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TongueNGroove wrote:It's all about the chords....
Yes.
If I play C Ioanian or A Aeolian without a chord behind it, they sound exactly the same. They have the same notes, CDEFGAB.
Without a chord behind it, they may or may not sound different depending on how it's done.

However, if I play a Cmajor under it it will sound Happy, if I play an A Minor under it it will sound sad.
This is true. Providing that it's a Cmaj chord all alone and by itself, or an Am chord all alone and by itself.

In other words, the chords are what make the modes sound different, not the solo notes.
Pretty close. It's the tonal center or central pitch or key note (or in other words "the mode's root note" as the central focal point of the music) that does it.

It would have been better to say that if you played C Ionian or A Aeolian over a C Major chord, then they would both sound the same and that they would both sound like C Ionian. But if you played them both over an Am chord then they'd both sound like A Aeolian.

But it's true a Cmaj chord all alone and by itself under A Aeolian will sound happy and like the major scale, or an Am chord all alone and by itself under C Ionian will sound sad like the minor scale. Because that's what they would be with the mode's root being held down as the "fixed" pitch. The mode's root is then heard as the tonal center or central pitch of the music, and becomes the clear focal point of the music. Thus strongly helping to convey that mode's unique sound.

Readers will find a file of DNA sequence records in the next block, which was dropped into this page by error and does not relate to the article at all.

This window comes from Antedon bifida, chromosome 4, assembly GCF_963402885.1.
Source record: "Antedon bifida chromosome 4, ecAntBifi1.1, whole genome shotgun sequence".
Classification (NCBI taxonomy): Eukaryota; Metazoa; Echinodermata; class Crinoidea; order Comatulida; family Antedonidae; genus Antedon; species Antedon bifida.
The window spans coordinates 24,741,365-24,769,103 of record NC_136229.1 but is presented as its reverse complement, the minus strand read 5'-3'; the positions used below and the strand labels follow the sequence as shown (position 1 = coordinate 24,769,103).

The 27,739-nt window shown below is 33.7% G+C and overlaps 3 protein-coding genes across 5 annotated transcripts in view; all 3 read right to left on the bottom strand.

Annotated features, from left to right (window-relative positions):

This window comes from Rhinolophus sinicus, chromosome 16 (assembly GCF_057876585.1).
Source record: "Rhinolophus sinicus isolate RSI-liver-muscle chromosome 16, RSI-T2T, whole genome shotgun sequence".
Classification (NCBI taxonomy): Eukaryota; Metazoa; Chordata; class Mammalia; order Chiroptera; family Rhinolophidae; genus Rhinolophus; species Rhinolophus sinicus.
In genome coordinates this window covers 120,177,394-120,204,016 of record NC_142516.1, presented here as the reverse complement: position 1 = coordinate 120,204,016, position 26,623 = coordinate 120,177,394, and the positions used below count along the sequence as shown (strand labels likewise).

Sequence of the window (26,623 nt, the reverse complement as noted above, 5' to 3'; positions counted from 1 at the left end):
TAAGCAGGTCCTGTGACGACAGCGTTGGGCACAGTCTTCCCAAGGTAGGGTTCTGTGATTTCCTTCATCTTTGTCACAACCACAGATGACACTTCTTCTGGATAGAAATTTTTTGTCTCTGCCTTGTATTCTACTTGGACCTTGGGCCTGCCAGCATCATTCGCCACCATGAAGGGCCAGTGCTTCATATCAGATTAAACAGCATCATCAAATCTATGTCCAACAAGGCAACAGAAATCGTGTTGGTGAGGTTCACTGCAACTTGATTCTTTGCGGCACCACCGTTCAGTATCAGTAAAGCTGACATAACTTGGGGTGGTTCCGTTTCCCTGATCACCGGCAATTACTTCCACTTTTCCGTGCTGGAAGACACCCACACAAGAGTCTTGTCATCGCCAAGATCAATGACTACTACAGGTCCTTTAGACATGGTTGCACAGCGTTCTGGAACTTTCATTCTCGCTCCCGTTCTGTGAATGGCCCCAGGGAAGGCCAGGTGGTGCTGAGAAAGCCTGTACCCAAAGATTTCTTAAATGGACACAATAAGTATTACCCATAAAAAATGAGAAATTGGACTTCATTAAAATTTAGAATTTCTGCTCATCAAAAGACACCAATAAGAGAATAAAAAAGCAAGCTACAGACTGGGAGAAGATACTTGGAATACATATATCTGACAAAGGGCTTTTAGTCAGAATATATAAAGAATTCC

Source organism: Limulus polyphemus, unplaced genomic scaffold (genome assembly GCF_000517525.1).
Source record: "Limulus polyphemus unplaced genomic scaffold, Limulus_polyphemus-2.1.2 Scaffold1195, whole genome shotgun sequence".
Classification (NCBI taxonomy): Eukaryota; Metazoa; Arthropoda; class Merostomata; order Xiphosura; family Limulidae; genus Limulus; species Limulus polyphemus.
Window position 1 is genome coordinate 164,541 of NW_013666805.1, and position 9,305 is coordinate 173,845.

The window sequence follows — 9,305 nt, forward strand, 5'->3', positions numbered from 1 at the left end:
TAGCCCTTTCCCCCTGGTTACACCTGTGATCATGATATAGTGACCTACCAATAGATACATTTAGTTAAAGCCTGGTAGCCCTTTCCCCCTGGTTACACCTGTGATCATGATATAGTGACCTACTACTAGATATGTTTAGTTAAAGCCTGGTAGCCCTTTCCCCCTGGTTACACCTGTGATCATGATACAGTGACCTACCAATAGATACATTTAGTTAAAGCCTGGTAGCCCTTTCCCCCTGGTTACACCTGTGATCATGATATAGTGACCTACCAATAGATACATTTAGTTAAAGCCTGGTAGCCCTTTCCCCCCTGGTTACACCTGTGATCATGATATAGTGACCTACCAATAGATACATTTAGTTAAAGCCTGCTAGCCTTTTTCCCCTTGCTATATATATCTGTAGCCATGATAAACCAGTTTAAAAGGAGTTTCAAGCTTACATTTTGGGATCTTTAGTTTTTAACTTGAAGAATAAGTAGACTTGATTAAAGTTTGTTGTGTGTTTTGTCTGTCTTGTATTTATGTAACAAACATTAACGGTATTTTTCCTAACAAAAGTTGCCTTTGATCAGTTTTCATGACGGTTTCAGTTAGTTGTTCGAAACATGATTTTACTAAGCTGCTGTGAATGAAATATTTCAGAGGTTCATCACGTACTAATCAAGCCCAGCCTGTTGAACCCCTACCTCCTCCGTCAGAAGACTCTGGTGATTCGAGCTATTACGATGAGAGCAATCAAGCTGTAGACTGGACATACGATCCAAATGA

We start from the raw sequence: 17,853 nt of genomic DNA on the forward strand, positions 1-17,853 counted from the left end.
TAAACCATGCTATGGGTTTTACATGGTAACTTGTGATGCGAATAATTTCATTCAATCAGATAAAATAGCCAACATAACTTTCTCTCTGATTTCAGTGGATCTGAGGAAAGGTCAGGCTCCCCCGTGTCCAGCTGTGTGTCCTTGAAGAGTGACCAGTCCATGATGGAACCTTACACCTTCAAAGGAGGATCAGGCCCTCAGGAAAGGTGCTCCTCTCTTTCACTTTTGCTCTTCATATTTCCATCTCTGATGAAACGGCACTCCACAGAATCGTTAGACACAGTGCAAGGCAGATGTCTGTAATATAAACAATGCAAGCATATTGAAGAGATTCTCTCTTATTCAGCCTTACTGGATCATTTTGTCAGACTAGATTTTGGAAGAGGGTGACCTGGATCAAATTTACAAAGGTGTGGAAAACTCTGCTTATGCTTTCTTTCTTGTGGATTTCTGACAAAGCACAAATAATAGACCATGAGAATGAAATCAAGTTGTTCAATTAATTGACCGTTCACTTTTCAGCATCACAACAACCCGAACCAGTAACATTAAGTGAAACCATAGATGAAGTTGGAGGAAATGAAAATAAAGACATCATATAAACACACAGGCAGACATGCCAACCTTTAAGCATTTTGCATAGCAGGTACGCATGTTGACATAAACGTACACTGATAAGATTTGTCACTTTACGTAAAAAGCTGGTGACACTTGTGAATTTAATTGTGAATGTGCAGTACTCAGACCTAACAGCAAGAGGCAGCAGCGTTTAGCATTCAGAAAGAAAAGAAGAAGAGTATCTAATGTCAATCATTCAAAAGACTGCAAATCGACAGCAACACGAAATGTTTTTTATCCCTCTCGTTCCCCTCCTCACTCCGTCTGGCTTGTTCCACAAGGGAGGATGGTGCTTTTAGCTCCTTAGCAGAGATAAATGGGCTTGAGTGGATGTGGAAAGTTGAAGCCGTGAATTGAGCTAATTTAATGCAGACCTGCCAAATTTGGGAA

I'm not nit-picking, I knew what you meant. ;)
I'm just clarifying it for anyone who may be confused.

:guitar
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-SkiZ-
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burntout is right, what makes modal music, well, modal, is the harmony and more specifically the root note, something would sound modal for as long as the general bass line emphazises its tonic, if you change that, it would sound more like tonal music wich is related to major and minor scales rather than modes.
try recoring an improvisation in what you think is C ionian and then play an [|:Fmaj7 | B°/F | Fmaj7 | C/F:|] progression over it, there you go, instant lydian mode, the melody would focus on the fifth(C) but what one would percieve as the tonic of that piece of music is F.